George "Bud" Day

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Colonel George "Bud" Day

Colonel George Everett "Bud" Day, born on 24 February 1925 (age 89), Sioux City, Iowa is a former U.S. Air Force pilot, a veteran of more than 35 years military service, and the only U.S. POW to escape from North Vietnam. He served for almost 3 years in the South Pacific during World War II as a rifleman with the United States Marine Corps, served as an Army reservist and Army guardsman between World War II and the Korean War, and was commissioned as a lieutenant in the USAF in 1950. He flew F-84F Thunderstreaks during the Korean War, and the F-100F Super Sabre during the Vietnam War.

On 26 August 1967, Day was shot down over North Vietnam. "With his eardrums ruptured, his face crusted with blood from beatings, one arm broken and both knees badly injured from the ejection, Bud Day was hung by the feet "like a side of butchered beef for many hours" by his captors after he refused to answer their questions. A week into his captivity he escaped. He then hiked 12 days alone in the jungle back to South Vietnam, eating frogs, nauseous from pain, only to be recaptured.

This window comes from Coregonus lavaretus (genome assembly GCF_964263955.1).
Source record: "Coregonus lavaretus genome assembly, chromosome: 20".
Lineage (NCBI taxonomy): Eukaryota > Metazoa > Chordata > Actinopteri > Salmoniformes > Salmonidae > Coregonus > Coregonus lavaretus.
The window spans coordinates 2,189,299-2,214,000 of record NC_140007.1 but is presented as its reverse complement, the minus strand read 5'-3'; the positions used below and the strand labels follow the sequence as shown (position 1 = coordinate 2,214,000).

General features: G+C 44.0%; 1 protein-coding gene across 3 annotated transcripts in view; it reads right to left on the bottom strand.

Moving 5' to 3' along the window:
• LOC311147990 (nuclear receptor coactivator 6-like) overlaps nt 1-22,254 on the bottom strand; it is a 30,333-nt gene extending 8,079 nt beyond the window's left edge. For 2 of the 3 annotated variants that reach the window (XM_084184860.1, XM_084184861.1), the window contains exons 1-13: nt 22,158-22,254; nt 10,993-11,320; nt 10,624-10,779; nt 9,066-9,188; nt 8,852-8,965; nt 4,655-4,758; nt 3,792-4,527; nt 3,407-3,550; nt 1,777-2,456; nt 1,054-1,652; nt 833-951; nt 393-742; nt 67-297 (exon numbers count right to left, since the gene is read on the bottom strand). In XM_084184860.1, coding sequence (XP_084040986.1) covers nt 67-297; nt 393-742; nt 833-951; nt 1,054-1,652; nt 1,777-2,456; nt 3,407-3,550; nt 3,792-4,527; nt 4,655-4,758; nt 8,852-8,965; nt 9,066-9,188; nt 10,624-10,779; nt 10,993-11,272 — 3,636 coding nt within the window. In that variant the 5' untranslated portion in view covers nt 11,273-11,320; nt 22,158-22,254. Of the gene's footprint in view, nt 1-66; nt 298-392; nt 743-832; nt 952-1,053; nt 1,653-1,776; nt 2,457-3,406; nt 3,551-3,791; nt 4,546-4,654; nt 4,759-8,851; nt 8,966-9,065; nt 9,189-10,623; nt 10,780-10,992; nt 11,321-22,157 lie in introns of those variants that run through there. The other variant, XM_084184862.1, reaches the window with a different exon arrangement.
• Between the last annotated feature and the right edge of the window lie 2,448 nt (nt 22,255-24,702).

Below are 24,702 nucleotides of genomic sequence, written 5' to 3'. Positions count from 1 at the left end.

"With all of his limbs now broken or shot up, he spent the next six years in captivity, undergoing mock executions, hung again repeatedly by his feet, often not permitted to urinate, beaten senseless in scenes "out of the Mongol Hordes" with whips that made his testicles like charred meat. When prison guards burst in on him and other POWs during a clandestine Christian service, Day stared into their muzzles and sang "The Star-Spangled Banner."[1] He spent 5 years and 7 months as a POW, for some of that time sharing a cell with John McCain.

Day has been awarded every significant combat decoration available from the US Air Force and is the United States' most highly decorated officer and the most decorated since General Douglas MacArthur. He holds nearly seventy military decorations and awards, of which more than fifty are for combat. These include the Medal of Honor, the Silver Star, the Legion of Merit, the Distinguished Flying Cross, the Bronze Star, the Air Medal, the Purple Heart, and the POW Medal.

References

  1. Kaplan, Robert D. Rereading Vietnam The Atlantic
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